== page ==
6 Amazing Home Remedies For Ocular HypertensionEye massage

Eye massage has been found to help relieve intraocular pressure that causes ocular hypertension. It helps relieve built-up tension that prevents the normal outflow of aqueous humor from the trabecular meshwork. Gently rub your fingers over your eye muscles and surrounding structures for a few minutes. This will ease tensions.

Reduce stress

It is important to reduce stress when you have ocular hypertension. Some studies have shown that psychological stress can increase intraocular pressure in healthy individuals. So check if you are incriminating yourself and make changes. Some people also strain their eyes by staring at the computer for a long time. It’s important to take a break sometimes before continuing your work. You can also buy safety glasses that will help reduce the effect of light on your eyes.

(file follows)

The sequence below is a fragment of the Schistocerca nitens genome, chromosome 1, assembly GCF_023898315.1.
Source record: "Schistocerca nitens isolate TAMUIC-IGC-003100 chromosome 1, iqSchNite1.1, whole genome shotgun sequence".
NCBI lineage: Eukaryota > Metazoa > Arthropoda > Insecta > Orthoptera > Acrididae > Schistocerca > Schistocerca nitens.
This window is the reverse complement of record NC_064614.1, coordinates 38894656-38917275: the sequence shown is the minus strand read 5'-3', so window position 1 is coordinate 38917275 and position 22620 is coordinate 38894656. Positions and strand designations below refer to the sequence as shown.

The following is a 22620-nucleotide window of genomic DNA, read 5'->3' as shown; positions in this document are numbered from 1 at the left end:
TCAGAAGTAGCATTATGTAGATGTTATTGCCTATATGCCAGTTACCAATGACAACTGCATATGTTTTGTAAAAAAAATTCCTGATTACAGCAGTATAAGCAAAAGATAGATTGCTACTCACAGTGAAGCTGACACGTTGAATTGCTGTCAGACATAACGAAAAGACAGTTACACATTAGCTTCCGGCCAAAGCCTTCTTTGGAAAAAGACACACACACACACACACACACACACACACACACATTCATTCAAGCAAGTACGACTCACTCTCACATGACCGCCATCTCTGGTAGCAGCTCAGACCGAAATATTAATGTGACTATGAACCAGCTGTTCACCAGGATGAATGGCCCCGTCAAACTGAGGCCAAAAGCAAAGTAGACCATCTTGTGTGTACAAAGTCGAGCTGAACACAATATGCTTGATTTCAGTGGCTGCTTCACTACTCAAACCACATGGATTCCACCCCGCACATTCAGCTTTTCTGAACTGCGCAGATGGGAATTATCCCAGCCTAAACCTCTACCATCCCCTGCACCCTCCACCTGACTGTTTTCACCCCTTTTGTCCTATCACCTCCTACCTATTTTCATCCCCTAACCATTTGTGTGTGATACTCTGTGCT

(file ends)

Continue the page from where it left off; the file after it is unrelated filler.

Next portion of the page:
Eat healthily

Eating healthily is one of the ways through which ocular hypertension can be cured. You can reduce eye hypertension by eating a balanced diet and reducing your carbohydrate and calorie intake. You should eat more vegetables and fruit. Some of them include spinach, carrots, cabbage, etc.

Correct your sleeping posture

If you suffer from ocular hypertension, another way to lower intraocular pressure is to sleep in the correct sleeping position. Sleeping on your back, stomach, and side has been found to cause an increase in intraocular pressure. This is not good for someone with ocular hypertension. You need to elevate your head to about 20 degrees with your pillows instead of sleeping with your whole body flat on the bed. This helps in reducing ocular hypertension.